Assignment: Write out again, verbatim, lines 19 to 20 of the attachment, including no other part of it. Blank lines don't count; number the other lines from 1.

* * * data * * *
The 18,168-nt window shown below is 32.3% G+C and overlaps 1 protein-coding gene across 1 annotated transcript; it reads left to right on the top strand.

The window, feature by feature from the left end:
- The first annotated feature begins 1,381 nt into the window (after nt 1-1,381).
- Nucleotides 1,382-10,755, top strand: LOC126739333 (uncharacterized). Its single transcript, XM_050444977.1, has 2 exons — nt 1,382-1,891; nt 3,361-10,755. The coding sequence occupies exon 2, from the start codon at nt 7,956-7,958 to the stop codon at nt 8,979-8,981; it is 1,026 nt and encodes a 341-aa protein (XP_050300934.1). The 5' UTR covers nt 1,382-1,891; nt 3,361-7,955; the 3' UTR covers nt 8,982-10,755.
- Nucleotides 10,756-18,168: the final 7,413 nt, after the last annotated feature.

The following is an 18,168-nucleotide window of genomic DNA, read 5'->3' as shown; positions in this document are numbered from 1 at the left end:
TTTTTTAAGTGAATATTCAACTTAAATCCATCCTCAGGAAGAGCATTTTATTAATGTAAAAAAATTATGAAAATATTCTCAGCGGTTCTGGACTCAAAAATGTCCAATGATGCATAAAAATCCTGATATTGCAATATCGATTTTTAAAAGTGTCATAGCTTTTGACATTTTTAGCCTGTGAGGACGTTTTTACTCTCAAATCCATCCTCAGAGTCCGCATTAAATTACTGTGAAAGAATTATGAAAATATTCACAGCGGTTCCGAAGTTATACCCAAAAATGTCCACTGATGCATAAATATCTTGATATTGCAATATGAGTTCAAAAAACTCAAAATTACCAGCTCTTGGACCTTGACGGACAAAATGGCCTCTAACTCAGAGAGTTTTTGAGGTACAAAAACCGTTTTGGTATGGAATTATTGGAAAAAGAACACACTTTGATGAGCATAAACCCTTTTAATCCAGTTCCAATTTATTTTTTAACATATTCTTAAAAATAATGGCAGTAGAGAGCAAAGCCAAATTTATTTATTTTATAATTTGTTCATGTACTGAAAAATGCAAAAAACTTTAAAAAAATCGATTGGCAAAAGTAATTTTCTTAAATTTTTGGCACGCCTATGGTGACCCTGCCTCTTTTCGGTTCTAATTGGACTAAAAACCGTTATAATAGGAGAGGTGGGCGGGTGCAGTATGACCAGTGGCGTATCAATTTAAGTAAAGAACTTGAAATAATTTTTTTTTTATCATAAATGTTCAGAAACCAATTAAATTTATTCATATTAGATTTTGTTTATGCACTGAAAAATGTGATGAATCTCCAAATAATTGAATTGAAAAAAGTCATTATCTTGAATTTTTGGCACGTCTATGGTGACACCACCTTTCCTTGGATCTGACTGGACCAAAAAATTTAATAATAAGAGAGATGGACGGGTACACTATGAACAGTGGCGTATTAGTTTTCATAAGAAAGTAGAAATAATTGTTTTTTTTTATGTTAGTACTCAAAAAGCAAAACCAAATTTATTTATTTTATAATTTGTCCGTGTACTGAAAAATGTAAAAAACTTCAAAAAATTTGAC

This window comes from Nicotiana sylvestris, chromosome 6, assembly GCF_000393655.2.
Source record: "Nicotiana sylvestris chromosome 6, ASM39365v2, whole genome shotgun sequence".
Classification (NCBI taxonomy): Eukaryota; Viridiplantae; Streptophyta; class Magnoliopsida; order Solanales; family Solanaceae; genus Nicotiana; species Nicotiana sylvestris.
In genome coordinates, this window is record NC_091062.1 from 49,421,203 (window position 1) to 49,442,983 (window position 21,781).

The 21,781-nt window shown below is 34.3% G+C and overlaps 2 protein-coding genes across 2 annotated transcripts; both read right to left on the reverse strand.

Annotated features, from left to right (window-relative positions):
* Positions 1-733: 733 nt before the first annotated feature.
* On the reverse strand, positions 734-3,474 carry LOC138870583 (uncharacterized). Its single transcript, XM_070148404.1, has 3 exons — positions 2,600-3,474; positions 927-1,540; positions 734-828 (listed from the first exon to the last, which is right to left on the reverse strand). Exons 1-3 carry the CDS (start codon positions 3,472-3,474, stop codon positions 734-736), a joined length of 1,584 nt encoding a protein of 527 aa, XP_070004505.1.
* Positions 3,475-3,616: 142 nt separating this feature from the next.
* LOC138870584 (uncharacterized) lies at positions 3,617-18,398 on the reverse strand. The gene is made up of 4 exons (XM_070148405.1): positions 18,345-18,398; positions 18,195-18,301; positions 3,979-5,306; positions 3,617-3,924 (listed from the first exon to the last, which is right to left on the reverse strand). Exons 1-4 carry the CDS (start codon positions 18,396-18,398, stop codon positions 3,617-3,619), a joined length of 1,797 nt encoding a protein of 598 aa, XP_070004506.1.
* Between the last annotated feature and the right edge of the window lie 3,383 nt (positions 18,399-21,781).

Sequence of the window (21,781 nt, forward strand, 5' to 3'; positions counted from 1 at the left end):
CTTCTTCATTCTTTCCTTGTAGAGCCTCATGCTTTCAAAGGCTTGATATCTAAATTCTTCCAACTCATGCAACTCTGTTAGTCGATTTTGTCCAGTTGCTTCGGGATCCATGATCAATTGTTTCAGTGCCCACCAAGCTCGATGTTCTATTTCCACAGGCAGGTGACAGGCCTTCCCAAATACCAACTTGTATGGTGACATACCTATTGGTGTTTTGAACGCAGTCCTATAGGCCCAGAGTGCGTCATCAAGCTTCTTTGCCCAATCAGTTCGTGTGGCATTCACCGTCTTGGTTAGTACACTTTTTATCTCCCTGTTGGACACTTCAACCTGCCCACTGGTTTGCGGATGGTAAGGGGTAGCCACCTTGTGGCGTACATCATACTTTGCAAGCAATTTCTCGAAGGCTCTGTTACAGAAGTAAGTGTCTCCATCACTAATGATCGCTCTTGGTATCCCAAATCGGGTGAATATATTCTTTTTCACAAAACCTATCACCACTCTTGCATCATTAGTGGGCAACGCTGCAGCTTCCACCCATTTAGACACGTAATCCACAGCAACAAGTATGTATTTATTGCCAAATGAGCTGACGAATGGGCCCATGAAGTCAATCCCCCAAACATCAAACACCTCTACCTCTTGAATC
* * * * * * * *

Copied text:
Sequence of the window (21,781 nt, forward strand, 5' to 3'; positions counted from 1 at the left end):
CTTCTTCATTCTTTCCTTGTAGAGCCTCATGCTTTCAAAGGCTTGATATCTAAATTCTTCCAACTCATGCAACTCTGTTAGTCGATTTTGTCCAGTTGCTTCGGGATCCATGATCAATTGTTTCAGTGCCCACCAAGCTCGATGTTCTATTTCCACAGGCAGGTGACAGGCCTTCCCAAATACCAACTTGTATGGTGACATACCTATTGGTGTTTTGAACGCAGTCCTATAGGCCCAGAGTGCGTCATCAAGCTTCTTTGCCCAATCAGTTCGTGTGGCATTCACCGTCTTGGTTAGTACACTTTTTATCTCCCTGTTGGACACTTCAACCTGCCCACTGGTTTGCGGATGGTAAGGGGTAGCCACCTTGTGGCGTACATCATACTTTGCAAGCAATTTCTCGAAGGCTCTGTTACAGAAGTAAGTGTCTCCATCACTAATGATCGCTCTTGGTATCCCAAATCGGGTGAATATATTCTTTTTCACAAAACCTATCACCACTCTTGCATCATTAGTGGGCAACGCTGCAGCTTCCACCCATTTAGACACGTAATCCACAGCAACAAGTATGTATTTATTGCCAAATGAGCTGACGAATGGGCCCATGAAGTCAATCCCCCAAACATCAAACACCTCTACCTCTTGAATC